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I've created a subclass of ndarray called "Parray" which takes two arguments: p, and dimensionality. It works fine on its own. Now, I want to create a class called SirPlotsAlot, which inherits Parray without all the fancy new and array_finalize etc.

import numpy as np

class Parray(np.ndarray):
    def __new__(self, p = Parameters(), dimensionality = 2):

        print "Initializing Parray with initial dimensionality %s..." % dimensionality

        self.p = p # store the parameters

        if dimensionality == 2:
            shape = (p.nx, p.ny)
            self.pshape = shape
        elif dimensionality == 3:
            shape=(p.nx, p.ny, p.nx)
            self.pshape = shape
            raise NotImplementedError, "dimensionality must be 2 or 3"

        # ...Set other variables (ellided)

        subarr = np.ndarray.__new__(self, shape, dtype, buffer, offset, strides, order)
        subarr[::] = np.zeros(self.pshape) # initialize to zero
        return subarr

class SirPlotsAlot(Parray):
    def __init__(self, p = Parameters(), dimensions = 3):
        super(SirPlotsAlot, self).__new__(p, dimensions)     # (1)

Objects in my program share sets of parameters by passing an object p = Parameters() back and forth.

Now, when I type (the file is auxiliary.py):

import auxiliary
from parameters import Parameters
p = Parameters()
s = auxiliary.SirPlotsAlot(p, 3)

expecting to get a nice "Initializing Parray with initial dimensionality 3", I get "2", instead. BUT if I type:

import auxiliary
s = auxiliary.SirPlotsAlot()

I get

---> 67             shape = (p.nx, p.ny)
"AttributeError: 'int' object has no attribute 'nx'"

It thinks "p" is an int, which it is not. I can get lots of weird seemingly unrelated errors if I play around with it. The int it thinks it is is "2". I'm completely lost.

I've tried with and without the # (1) comment (the super call).

Other errors from playing around include "AttributeError: 'list' object has no attribute 'p'", "TypeError: new() takes exactly 2 arguments (1 given)", "ValueError: need more than 0 values to unpack" (I replaced new's arguments with *args, something I don't understand very well).

share|improve this question
If Python thinks p is an int, it's probably correct. Use pdb to put a breakpoint at that line and see what you have. Do a stack trace to see how you got there. Note very carefully if the files mentioned in the trace are the ones you think should be there. More than one person has gotten messed up when the library paths were slightly wrong. –  Peter Rowell Jan 26 '12 at 22:39
One issue which hints that there might be a problem elsewhere in your code is that the "p=Parameters()" call in the __init__ probably doesn't do what you think it does. It doesn't make a new Parameters instance whenever Parray.__new__ is called: instead, it makes one, when the function is first declared. IOW, each Parray shares a Parameter instance when not passed one, which seems unlikely to have been your intention. [I don't see how this can be the problem here, but it might cause problems elsewhere.] –  DSM Jan 26 '12 at 22:53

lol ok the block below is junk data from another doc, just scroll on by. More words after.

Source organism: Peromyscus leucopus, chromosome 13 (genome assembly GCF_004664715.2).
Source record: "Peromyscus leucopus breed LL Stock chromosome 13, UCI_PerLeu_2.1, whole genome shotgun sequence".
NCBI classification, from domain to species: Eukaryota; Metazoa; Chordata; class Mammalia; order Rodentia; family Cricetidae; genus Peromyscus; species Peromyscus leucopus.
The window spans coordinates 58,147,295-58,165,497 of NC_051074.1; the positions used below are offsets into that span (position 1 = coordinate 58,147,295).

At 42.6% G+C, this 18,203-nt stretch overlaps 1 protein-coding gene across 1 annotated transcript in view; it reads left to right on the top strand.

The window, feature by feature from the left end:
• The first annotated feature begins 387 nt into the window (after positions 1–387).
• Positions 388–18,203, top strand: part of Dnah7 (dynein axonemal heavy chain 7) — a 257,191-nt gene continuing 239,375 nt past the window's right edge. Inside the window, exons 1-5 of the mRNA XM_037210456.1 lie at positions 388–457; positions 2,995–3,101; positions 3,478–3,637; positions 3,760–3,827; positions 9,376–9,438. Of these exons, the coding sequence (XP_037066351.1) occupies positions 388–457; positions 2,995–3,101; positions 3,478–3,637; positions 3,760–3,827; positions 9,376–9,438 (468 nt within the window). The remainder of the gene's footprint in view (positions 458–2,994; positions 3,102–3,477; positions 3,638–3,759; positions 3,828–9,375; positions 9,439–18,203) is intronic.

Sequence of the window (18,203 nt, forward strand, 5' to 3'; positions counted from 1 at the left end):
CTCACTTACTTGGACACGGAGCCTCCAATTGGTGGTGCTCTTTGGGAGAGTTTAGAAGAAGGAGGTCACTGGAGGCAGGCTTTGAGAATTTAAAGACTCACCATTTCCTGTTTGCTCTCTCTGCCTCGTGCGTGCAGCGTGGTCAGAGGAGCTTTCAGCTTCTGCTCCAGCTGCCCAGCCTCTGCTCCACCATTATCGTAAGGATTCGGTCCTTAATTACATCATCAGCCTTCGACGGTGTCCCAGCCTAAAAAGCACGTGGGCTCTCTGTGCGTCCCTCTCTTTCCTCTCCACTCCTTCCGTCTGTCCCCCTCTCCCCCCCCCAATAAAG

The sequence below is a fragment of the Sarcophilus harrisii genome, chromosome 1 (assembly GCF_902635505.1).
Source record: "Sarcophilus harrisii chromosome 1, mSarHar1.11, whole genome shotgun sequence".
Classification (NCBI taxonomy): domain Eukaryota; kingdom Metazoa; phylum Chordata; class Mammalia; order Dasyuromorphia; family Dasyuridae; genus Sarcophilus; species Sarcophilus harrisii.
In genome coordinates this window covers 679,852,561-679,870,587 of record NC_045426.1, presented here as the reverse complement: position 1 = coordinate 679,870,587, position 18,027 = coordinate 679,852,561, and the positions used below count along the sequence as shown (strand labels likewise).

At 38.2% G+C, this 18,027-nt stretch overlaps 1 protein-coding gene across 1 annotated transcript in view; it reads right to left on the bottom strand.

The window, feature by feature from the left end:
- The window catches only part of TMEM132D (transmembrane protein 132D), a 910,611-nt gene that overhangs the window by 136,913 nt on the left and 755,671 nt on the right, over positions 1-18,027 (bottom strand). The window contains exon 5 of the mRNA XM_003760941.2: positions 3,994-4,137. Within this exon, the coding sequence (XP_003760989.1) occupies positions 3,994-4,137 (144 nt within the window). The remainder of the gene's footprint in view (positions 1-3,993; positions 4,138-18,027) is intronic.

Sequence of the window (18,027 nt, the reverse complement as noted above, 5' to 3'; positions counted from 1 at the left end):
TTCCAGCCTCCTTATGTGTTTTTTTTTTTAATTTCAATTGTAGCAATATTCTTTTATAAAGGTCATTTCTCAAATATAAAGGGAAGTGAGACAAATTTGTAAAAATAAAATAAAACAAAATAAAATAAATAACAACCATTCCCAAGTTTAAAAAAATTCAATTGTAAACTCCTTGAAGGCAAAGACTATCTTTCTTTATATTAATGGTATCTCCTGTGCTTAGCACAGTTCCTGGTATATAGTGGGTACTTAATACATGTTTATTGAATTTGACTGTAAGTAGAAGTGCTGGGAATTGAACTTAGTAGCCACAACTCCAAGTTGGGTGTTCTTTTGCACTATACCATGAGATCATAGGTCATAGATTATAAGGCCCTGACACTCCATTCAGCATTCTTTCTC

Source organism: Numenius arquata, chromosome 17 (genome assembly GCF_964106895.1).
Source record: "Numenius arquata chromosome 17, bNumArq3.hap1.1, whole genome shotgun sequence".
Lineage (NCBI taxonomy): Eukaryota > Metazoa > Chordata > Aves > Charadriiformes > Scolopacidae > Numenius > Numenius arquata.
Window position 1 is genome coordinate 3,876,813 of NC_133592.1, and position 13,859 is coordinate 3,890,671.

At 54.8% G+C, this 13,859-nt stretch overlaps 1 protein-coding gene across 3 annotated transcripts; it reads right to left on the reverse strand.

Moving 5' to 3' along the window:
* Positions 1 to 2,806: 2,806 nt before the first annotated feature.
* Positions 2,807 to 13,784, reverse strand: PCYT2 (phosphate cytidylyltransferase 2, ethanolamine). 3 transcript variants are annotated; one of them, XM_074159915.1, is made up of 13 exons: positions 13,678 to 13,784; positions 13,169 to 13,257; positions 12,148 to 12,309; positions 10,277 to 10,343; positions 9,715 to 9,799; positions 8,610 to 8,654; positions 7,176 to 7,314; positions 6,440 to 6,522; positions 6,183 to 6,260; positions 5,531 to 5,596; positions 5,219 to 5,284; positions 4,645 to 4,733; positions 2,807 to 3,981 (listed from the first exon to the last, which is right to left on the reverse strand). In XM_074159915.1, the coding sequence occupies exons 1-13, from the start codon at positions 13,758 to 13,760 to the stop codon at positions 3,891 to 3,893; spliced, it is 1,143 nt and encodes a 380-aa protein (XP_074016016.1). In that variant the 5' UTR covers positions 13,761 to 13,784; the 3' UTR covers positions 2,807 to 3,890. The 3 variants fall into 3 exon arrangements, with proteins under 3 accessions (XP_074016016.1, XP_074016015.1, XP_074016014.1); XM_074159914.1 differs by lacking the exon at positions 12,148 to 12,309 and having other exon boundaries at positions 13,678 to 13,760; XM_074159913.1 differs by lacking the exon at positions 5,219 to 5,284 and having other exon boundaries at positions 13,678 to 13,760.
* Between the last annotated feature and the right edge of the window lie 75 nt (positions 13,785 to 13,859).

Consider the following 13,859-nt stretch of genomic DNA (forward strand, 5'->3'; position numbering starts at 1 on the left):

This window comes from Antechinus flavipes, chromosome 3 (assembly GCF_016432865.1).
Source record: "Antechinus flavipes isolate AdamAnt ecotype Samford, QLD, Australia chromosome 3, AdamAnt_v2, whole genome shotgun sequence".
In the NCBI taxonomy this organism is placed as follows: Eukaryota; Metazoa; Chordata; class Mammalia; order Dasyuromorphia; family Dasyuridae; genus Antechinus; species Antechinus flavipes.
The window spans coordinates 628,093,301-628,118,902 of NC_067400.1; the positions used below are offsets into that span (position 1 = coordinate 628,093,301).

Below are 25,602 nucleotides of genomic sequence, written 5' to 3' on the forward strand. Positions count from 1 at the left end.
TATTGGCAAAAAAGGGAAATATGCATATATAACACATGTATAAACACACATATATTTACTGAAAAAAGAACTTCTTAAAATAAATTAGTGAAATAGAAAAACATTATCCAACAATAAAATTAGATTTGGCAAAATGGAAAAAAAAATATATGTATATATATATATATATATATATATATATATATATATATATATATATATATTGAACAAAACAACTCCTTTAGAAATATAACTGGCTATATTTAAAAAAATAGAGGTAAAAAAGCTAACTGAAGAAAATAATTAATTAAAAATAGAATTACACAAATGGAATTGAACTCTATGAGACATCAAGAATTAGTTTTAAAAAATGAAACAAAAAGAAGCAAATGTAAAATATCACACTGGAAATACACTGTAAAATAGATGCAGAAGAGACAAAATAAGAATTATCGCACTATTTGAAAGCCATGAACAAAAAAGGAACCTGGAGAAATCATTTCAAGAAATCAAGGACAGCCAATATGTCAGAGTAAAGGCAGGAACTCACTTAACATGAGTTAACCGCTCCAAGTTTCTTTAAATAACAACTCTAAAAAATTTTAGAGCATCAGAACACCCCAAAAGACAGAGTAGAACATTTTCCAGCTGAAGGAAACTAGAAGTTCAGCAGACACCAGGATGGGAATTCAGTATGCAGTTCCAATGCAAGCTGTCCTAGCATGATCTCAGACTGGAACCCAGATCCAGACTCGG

Your combined use of __new__() and __init__() is... unorthodox, to say the least. Why are you using __new__() on your Parray class again? That looks like a plain old __init__() method to me; there's no reason to write it as __new__(). And why are you storing attributes on the class? (In __new__() the first parameter is a reference to the class, not to an instance, because there isn't an instance.) –  kindall Jan 26 '12 at 22:59
@DSM: Good catch; I wasn't even looking at that, but this is one of those subtle bugs that can really trip up Python newbies (and sometimes oldbies, too). –  Peter Rowell Jan 26 '12 at 22:59
Just to make it clear, __new__ is a class method so the first argument to __new__ isn't an instance (ie self) it is a class. It's good to use something like def __new__(cls, ... to remind yourself, and anyone else reading the code, that your operating on a class not an instance. Looks like you might be able to drop new in favor of init, but it's a good thing to know for the future. –  Bi Rico Jan 27 '12 at 1:21

1 Answer 1

I'm going to echo kindall, and say "don't use __new__". Your Parray.__new__ method looks more like an initialisation, and should be using __init__, like it's subclass is.

share|improve this answer
Are you sure? I think subclassing np.ndarray, you're supposed to use __new__ and not __init__ docs.scipy.org/doc/numpy/user/basics.subclassing.html –  keflavich Jan 27 '12 at 2:52
That was exactly what I was thinking. That's why I was hoping every subclass of my new ndarray subclass wouldn't have to follow ndarray's rules. One avenue of exploration I'm currently considering is to try treating Parray as an ndarray. As a quick fix, I removed variable default statements in class initialization, and made helper functions: NewSirPlotsAlot(p = Parameters() dimensions=3): return SirPlotsAlot(p, dimensions). Not quite what I want, but it seems to work. –  Erasmus Jan 27 '12 at 17:01
@keflavich: Good point. I haven't seen much python code that requires __new__. What you probably don't want to do is call __new__ from __init__, as it will have already been called. –  Matthew Schinckel Jan 28 '12 at 9:43

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